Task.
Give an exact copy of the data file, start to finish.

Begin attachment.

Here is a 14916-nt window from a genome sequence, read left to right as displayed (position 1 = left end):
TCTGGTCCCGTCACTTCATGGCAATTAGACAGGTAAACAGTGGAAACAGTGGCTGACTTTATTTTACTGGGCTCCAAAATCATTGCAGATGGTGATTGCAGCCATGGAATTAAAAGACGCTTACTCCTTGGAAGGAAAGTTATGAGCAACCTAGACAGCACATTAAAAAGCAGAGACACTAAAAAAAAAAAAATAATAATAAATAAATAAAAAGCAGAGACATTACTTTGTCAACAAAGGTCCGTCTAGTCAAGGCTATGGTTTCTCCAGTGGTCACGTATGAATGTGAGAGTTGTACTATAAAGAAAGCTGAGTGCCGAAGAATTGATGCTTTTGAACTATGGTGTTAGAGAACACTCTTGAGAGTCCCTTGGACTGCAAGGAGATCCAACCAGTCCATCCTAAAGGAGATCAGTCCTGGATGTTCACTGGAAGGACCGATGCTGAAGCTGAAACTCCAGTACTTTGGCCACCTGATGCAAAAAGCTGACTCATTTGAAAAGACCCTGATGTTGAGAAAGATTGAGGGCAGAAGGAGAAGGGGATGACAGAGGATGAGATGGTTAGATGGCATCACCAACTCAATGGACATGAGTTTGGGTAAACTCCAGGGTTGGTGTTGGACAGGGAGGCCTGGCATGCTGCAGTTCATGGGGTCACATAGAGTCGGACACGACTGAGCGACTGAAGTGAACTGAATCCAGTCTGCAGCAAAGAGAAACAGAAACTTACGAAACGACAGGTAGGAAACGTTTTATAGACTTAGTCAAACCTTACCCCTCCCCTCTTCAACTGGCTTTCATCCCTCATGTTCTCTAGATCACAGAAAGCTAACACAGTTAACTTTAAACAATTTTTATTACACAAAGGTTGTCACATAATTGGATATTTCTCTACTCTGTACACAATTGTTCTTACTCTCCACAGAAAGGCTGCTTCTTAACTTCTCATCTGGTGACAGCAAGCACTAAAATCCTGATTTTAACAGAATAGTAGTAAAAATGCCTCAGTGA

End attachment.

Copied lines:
Here is a 14916-nt window from a genome sequence, read left to right as displayed (position 1 = left end):
TCTGGTCCCGTCACTTCATGGCAATTAGACAGGTAAACAGTGGAAACAGTGGCTGACTTTATTTTACTGGGCTCCAAAATCATTGCAGATGGTGATTGCAGCCATGGAATTAAAAGACGCTTACTCCTTGGAAGGAAAGTTATGAGCAACCTAGACAGCACATTAAAAAGCAGAGACACTAAAAAAAAAAAAATAATAATAAATAAATAAAAAGCAGAGACATTACTTTGTCAACAAAGGTCCGTCTAGTCAAGGCTATGGTTTCTCCAGTGGTCACGTATGAATGTGAGAGTTGTACTATAAAGAAAGCTGAGTGCCGAAGAATTGATGCTTTTGAACTATGGTGTTAGAGAACACTCTTGAGAGTCCCTTGGACTGCAAGGAGATCCAACCAGTCCATCCTAAAGGAGATCAGTCCTGGATGTTCACTGGAAGGACCGATGCTGAAGCTGAAACTCCAGTACTTTGGCCACCTGATGCAAAAAGCTGACTCATTTGAAAAGACCCTGATGTTGAGAAAGATTGAGGGCAGAAGGAGAAGGGGATGACAGAGGATGAGATGGTTAGATGGCATCACCAACTCAATGGACATGAGTTTGGGTAAACTCCAGGGTTGGTGTTGGACAGGGAGGCCTGGCATGCTGCAGTTCATGGGGTCACATAGAGTCGGACACGACTGAGCGACTGAAGTGAACTGAATCCAGTCTGCAGCAAAGAGAAACAGAAACTTACGAAACGACAGGTAGGAAACGTTTTATAGACTTAGTCAAACCTTACCCCTCCCCTCTTCAACTGGCTTTCATCCCTCATGTTCTCTAGATCACAGAAAGCTAACACAGTTAACTTTAAACAATTTTTATTACACAAAGGTTGTCACATAATTGGATATTTCTCTACTCTGTACACAATTGTTCTTACTCTCCACAGAAAGGCTGCTTCTTAACTTCTCATCTGGTGACAGCAAGCACTAAAATCCTGATTTTAACAGAATAGTAGTAAAAATGCCTCAGTGA